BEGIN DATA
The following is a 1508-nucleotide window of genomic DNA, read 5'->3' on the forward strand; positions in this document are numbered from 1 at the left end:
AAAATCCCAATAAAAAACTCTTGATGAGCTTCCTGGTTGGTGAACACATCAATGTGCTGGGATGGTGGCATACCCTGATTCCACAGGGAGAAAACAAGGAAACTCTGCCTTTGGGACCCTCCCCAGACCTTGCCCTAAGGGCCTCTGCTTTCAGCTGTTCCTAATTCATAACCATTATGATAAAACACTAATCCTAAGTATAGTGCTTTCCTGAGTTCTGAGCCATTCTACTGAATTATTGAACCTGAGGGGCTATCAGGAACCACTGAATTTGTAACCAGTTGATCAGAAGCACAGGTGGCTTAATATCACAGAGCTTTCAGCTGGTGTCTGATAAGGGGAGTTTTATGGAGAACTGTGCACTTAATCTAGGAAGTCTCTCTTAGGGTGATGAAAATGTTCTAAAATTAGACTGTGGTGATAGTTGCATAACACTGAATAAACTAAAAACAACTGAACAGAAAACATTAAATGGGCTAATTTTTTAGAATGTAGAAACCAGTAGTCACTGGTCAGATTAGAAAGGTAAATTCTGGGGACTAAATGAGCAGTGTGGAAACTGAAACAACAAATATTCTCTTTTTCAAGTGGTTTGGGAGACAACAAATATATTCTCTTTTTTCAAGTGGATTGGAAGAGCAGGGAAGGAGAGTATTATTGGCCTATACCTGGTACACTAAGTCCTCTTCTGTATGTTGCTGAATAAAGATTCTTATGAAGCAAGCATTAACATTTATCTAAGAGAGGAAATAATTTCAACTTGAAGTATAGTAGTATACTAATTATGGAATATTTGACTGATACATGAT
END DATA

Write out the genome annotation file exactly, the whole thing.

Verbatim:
The following is a 1508-nucleotide window of genomic DNA, read 5'->3' on the forward strand; positions in this document are numbered from 1 at the left end:
AAAATCCCAATAAAAAACTCTTGATGAGCTTCCTGGTTGGTGAACACATCAATGTGCTGGGATGGTGGCATACCCTGATTCCACAGGGAGAAAACAAGGAAACTCTGCCTTTGGGACCCTCCCCAGACCTTGCCCTAAGGGCCTCTGCTTTCAGCTGTTCCTAATTCATAACCATTATGATAAAACACTAATCCTAAGTATAGTGCTTTCCTGAGTTCTGAGCCATTCTACTGAATTATTGAACCTGAGGGGCTATCAGGAACCACTGAATTTGTAACCAGTTGATCAGAAGCACAGGTGGCTTAATATCACAGAGCTTTCAGCTGGTGTCTGATAAGGGGAGTTTTATGGAGAACTGTGCACTTAATCTAGGAAGTCTCTCTTAGGGTGATGAAAATGTTCTAAAATTAGACTGTGGTGATAGTTGCATAACACTGAATAAACTAAAAACAACTGAACAGAAAACATTAAATGGGCTAATTTTTTAGAATGTAGAAACCAGTAGTCACTGGTCAGATTAGAAAGGTAAATTCTGGGGACTAAATGAGCAGTGTGGAAACTGAAACAACAAATATTCTCTTTTTCAAGTGGTTTGGGAGACAACAAATATATTCTCTTTTTTCAAGTGGATTGGAAGAGCAGGGAAGGAGAGTATTATTGGCCTATACCTGGTACACTAAGTCCTCTTCTGTATGTTGCTGAATAAAGATTCTTATGAAGCAAGCATTAACATTTATCTAAGAGAGGAAATAATTTCAACTTGAAGTATAGTAGTATACTAATTATGGAATATTTGACTGATACATGAT